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Experts Say Student-Athlete Grad Rates Manipulated in University Cash Games

AUSTIN, Texas — Two years ago, as a redshirt freshman, Ohio State University quarterback Cardale Jones came under fire for tweeting, “Classes are pointless.”

“Why should we have to go to class if we came here to play FOOTBALL, we ain’t come to play SCHOOL. Classes are pointless,” he’d said at the time.

Now, as the third-string quarterback prepares to start in the first college football national championship game, and in the wake of a growing number of academic scandals involving high-profile collegiate teams across the country, the validity of Jones’ assertion is again being debated.

Dr. Joseph Cooper, an assistant professor in the sport management program at the University of Connecticut, said universities have an economic imperative to bring Black student-athletes to campus that dates back to slavery and an economic system built on Black labor.

More bluntly, said Dr. Richard M. Southall, an associate professor in the University of South Carolina’s Department of Sport and Entertainment Management, “we do not want to admit as a society that we are exploiting the athletic ability of predominately African-American male athletes” to propel the education of the predominately non-African-American population on the broader campus.

Speaking Wednesday at the inaugural Black Student Athlete Conference, sponsored by The University of Texas at Austin’s African American Male Research Initiative, Southall and Cooper, along with several others, explored the idea of whether Black student-athletes really were brought to campuses to receive an education or if, as Jones asserted a few years ago, their primary purpose was to generate revenue for the institution.

Dr. Lisa Rubin, an assistant professor of student services in intercollegiate athletics at Kansas State University, agreed.

“Black athletic achievement is the marketing tool for PWIs,” or predominately White institutions, she said.

Rubin also revealed that “one-third of student-athletes at the 10 major state institutions that — I can guarantee you — have the resources to make sure they succeed are not graduating.”

But what about the recent NCAA report that student-athletes at Division I schools are graduating at “record rates” — 84 percent in an October report, compared with 65 percent of students overall at Division I schools?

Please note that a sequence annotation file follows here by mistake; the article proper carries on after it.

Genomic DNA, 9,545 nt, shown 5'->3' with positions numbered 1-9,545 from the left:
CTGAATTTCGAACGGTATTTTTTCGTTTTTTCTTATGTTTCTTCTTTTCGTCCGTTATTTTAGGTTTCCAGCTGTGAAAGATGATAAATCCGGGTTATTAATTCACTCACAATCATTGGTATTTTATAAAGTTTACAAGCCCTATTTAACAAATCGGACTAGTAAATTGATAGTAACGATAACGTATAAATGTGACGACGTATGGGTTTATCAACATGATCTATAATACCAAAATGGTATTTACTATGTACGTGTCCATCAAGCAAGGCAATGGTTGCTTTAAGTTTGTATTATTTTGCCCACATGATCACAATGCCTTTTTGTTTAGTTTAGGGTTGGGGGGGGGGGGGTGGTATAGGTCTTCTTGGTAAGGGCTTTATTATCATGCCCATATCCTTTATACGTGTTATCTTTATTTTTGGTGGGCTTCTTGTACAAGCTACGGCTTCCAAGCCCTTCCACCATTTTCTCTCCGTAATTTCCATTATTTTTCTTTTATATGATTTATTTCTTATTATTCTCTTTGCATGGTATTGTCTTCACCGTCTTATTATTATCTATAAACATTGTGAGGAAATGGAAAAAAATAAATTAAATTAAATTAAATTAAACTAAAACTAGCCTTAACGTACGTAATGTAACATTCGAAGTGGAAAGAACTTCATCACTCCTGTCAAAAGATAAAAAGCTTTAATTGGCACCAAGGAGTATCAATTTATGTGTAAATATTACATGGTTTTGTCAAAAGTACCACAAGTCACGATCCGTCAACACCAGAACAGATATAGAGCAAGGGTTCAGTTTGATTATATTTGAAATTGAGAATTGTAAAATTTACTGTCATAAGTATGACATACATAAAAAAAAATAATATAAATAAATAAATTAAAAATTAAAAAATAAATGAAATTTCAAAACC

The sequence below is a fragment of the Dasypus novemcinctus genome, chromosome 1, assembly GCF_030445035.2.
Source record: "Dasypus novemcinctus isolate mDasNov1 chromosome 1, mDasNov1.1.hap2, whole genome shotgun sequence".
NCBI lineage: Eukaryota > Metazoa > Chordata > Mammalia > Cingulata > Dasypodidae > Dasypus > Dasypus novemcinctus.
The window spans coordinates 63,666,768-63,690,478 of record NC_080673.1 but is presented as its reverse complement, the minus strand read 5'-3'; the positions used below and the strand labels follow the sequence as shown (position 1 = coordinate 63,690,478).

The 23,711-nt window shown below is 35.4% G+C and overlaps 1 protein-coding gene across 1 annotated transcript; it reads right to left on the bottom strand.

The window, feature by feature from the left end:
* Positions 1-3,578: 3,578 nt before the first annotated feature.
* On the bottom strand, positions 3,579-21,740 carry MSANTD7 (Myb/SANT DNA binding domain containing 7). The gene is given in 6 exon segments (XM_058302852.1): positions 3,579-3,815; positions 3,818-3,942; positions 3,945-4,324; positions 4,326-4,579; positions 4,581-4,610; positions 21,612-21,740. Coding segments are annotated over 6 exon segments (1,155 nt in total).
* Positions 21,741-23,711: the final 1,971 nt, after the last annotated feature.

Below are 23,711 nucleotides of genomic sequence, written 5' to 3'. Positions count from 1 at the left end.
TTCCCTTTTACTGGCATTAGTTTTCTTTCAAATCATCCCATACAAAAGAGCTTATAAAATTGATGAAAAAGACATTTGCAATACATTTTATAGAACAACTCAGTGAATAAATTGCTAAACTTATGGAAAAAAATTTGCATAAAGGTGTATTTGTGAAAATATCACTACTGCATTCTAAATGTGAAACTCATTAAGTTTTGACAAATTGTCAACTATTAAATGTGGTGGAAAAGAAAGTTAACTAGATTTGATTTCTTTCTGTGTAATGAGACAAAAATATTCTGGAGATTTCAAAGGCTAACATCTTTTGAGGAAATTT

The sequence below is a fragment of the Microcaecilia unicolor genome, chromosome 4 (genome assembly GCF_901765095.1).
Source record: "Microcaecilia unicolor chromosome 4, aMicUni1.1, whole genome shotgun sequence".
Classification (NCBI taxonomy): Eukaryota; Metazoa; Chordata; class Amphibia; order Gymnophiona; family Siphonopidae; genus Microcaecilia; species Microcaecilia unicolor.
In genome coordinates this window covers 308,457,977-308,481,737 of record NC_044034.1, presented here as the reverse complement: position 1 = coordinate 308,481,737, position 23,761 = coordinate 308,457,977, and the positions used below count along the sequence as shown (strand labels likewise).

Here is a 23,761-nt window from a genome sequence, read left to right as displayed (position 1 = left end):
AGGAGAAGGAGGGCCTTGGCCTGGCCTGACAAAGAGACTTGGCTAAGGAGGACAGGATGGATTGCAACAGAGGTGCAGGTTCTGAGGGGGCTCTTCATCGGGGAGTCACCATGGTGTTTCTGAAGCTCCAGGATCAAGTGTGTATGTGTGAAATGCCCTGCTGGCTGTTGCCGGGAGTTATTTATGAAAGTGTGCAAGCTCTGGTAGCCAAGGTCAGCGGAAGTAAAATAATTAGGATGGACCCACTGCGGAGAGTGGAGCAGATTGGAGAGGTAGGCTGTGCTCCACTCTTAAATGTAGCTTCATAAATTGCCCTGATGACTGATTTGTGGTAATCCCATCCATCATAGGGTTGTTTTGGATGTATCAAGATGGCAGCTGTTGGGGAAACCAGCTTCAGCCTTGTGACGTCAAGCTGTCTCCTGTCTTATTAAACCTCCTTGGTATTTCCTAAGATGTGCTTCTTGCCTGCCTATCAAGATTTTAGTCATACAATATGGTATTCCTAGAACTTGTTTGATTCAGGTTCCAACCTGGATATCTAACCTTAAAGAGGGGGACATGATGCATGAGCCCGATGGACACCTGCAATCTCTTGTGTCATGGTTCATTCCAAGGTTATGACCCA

Southall said the graduation rate data is a smoke and mirrors trick. The graduation success rate — the NCAA’s new metric for calculating graduation rates of student-athletes — said Southall is very misleading. It subtracts from the total student-athlete population any athletes who left in good academic standing (which were previously known as “eligible dropouts.”) By removing a large set of the population who dropped out, but were not flunking out, it falsely elevates the percentage of those graduating.

“If athletes are being successful academically, that is the quid pro quo,” he said. If schools “can release record graduation rates every year … we can tout a world-class education.”

But the truth is, Black profit athletes — those who play men’s basketball and football, the big revenue-generators for schools — drop out at rates significantly lower than other athletes, he said. And, what’s worse, “the better the team is, the lower the graduation rates and the greater the gap between student-athletes and the general full-time male student population,” said Southall.

This is because the most successful athletics programs are usually housed at the flagship research-intensive universities, he explained. So a majority of the students who enter full time were competitively admitted and already accustomed to a high level of academic rigor, thus better positioning them for academic success (and graduation) on campus.

Rubin and Southall are skeptical that the new NCAA academic standards will positively affect the trend of Black athletes not graduating at rates comparable to their counterparts on campus, be they other Black non-athletes or White students regardless of athletic participation.

“We can increase the standards, but are we really going to focus on academics?” Rubin asked.

Southall says no. The NCAA, as a whole, and individual schools, will continue to manipulate data so that there is an incremental increase each year and it appears new record graduation rates are being set every time a new report is released, he said.

One well-known problem is that athletics departments steer students into majors that are less rigorous to keep them eligible.

“Academic clustering is prevalent at every institution in Division I,” said Nino Rodriguez, a doctoral student at the University of Illinois at Urbana-Champaign. “Although it may lead to higher levels of academic eligibility, it steers [athletes] away from majors” that reflect their skillsets and interests, he said.

Not only that, Cooper said athletes are being isolated from the rest of the campus community, steered away from academic advisers and those who would help direct them into majors that reflect their interest. Self-contained athletics departments, with academic support teams and their own advisement structures, perpetuate the cycle of steering athletes into “easy” majors to help keep them eligible and continue to bolster the graduation rate data, should the athlete choose not to return to complete the degree.

“I think we’ve lost sight of the fact that knowledge and education are qualitative enterprises,” Southall said. Instead, universities focus on a numbers game perpetuated by the NCAA’s public relations teams. Whatever the number is that we need to meet … we’ll meet it,” he said.

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